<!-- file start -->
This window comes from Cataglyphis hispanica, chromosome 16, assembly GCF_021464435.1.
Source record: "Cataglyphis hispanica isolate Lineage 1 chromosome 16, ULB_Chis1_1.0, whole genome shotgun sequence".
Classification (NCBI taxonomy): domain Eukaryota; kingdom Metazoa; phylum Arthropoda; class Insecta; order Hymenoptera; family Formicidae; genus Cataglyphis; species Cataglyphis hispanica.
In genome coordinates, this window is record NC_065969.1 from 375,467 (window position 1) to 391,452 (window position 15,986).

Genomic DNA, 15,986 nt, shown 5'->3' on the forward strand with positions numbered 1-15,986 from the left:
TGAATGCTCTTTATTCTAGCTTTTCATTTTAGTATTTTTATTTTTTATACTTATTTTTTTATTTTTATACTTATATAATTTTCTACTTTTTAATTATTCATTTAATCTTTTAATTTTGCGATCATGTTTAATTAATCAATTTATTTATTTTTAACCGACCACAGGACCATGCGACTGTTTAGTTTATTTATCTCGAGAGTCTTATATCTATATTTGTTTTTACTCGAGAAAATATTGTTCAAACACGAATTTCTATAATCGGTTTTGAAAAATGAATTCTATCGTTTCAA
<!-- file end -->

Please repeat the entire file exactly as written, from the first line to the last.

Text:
This window comes from Cataglyphis hispanica, chromosome 16, assembly GCF_021464435.1.
Source record: "Cataglyphis hispanica isolate Lineage 1 chromosome 16, ULB_Chis1_1.0, whole genome shotgun sequence".
Classification (NCBI taxonomy): domain Eukaryota; kingdom Metazoa; phylum Arthropoda; class Insecta; order Hymenoptera; family Formicidae; genus Cataglyphis; species Cataglyphis hispanica.
In genome coordinates, this window is record NC_065969.1 from 375,467 (window position 1) to 391,452 (window position 15,986).

Genomic DNA, 15,986 nt, shown 5'->3' on the forward strand with positions numbered 1-15,986 from the left:
TGAATGCTCTTTATTCTAGCTTTTCATTTTAGTATTTTTATTTTTTATACTTATTTTTTTATTTTTATACTTATATAATTTTCTACTTTTTAATTATTCATTTAATCTTTTAATTTTGCGATCATGTTTAATTAATCAATTTATTTATTTTTAACCGACCACAGGACCATGCGACTGTTTAGTTTATTTATCTCGAGAGTCTTATATCTATATTTGTTTTTACTCGAGAAAATATTGTTCAAACACGAATTTCTATAATCGGTTTTGAAAAATGAATTCTATCGTTTCAA